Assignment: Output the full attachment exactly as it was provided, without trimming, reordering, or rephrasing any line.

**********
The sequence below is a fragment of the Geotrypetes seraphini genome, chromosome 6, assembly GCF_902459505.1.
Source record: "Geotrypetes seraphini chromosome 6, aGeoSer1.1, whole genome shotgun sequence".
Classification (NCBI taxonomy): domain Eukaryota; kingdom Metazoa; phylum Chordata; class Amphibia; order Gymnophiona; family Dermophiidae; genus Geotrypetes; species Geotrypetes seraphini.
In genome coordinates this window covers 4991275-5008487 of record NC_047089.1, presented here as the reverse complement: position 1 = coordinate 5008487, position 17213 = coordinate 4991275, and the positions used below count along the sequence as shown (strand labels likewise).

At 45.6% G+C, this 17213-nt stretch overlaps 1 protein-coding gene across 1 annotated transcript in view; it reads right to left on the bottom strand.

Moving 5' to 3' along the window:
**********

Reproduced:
The sequence below is a fragment of the Geotrypetes seraphini genome, chromosome 6, assembly GCF_902459505.1.
Source record: "Geotrypetes seraphini chromosome 6, aGeoSer1.1, whole genome shotgun sequence".
Classification (NCBI taxonomy): domain Eukaryota; kingdom Metazoa; phylum Chordata; class Amphibia; order Gymnophiona; family Dermophiidae; genus Geotrypetes; species Geotrypetes seraphini.
In genome coordinates this window covers 4991275-5008487 of record NC_047089.1, presented here as the reverse complement: position 1 = coordinate 5008487, position 17213 = coordinate 4991275, and the positions used below count along the sequence as shown (strand labels likewise).

At 45.6% G+C, this 17213-nt stretch overlaps 1 protein-coding gene across 1 annotated transcript in view; it reads right to left on the bottom strand.

Moving 5' to 3' along the window: